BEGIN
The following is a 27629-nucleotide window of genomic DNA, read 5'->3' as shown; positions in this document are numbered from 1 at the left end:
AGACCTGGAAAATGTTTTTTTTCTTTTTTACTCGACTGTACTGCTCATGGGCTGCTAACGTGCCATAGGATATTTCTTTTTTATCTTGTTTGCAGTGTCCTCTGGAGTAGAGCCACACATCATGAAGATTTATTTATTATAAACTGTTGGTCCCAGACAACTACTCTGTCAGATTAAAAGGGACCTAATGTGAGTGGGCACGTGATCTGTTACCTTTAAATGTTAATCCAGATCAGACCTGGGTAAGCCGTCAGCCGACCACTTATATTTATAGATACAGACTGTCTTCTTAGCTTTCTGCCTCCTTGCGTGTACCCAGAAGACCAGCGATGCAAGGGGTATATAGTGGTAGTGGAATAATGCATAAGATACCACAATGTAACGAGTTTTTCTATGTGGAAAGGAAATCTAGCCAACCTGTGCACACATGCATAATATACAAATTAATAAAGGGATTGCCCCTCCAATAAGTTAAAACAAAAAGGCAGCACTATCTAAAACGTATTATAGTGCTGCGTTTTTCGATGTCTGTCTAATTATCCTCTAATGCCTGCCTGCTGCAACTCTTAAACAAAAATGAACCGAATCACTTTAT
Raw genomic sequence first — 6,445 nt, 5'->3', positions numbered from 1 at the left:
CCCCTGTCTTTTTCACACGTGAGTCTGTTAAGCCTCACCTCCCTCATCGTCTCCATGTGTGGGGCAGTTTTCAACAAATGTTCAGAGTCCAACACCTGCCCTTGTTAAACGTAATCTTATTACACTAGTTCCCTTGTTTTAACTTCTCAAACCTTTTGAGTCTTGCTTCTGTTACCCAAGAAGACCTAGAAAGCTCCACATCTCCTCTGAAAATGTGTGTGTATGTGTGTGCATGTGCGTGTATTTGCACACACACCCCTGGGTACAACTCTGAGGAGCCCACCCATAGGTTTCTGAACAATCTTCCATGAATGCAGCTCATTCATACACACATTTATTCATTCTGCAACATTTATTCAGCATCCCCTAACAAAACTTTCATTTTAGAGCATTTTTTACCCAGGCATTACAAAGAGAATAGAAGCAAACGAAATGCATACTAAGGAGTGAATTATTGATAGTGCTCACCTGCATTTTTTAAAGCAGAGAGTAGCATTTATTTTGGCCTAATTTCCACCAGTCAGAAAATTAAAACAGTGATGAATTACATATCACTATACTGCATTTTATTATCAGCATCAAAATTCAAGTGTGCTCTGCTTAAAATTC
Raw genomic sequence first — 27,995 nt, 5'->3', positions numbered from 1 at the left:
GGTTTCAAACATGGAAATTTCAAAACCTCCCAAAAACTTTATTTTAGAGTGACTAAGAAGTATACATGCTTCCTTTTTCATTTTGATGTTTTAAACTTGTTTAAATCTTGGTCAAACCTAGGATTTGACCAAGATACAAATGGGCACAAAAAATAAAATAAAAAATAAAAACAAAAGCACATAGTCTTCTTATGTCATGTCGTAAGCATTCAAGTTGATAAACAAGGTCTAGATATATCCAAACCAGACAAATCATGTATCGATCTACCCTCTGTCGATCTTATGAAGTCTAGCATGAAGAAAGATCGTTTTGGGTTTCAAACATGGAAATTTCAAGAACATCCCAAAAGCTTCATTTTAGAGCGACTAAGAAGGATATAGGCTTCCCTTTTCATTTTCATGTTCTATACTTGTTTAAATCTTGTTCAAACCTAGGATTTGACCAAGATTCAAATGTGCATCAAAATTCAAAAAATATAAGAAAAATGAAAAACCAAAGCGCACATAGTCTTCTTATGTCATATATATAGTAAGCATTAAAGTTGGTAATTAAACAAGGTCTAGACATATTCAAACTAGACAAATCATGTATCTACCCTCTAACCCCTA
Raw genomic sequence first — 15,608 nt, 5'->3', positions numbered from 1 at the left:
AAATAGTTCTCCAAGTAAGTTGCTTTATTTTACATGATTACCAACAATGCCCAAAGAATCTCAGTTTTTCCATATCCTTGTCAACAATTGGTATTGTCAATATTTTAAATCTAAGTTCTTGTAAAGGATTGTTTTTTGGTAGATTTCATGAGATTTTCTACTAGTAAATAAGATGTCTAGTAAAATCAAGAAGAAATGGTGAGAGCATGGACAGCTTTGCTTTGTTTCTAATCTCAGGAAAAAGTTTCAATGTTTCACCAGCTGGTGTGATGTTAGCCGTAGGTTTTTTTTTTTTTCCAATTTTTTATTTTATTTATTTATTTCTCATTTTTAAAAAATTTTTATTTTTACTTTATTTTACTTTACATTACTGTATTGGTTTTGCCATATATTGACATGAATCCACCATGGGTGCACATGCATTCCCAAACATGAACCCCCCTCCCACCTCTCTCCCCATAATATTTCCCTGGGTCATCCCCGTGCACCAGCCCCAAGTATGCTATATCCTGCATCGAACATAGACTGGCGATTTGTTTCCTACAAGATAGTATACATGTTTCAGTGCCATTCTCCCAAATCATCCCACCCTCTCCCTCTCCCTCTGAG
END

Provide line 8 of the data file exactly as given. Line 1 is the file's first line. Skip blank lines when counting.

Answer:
AAATAGTTCTCCAAGTAAGTTGCTTTATTTTACATGATTACCAACAATGCCCAAAGAATCTCAGTTTTTCCATATCCTTGTCAACAATTGGTATTGTCAATATTTTAAATCTAAGTTCTTGTAAAGGATTGTTTTTTGGTAGATTTCATGAGATTTTCTACTAGTAAATAAGATGTCTAGTAAAATCAAGAAGAAATGGTGAGAGCATGGACAGCTTTGCTTTGTTTCTAATCTCAGGAAAAAGTTTCAATGTTTCACCAGCTGGTGTGATGTTAGCCGTAGGTTTTTTTTTTTTTCCAATTTTTTATTTTATTTATTTATTTCTCATTTTTAAAAAATTTTTATTTTTACTTTATTTTACTTTACATTACTGTATTGGTTTTGCCATATATTGACATGAATCCACCATGGGTGCACATGCATTCCCAAACATGAACCCCCCTCCCACCTCTCTCCCCATAATATTTCCCTGGGTCATCCCCGTGCACCAGCCCCAAGTATGCTATATCCTGCATCGAACATAGACTGGCGATTTGTTTCCTACAAGATAGTATACATGTTTCAGTGCCATTCTCCCAAATCATCCCACCCTCTCCCTCTCCCTCTGAG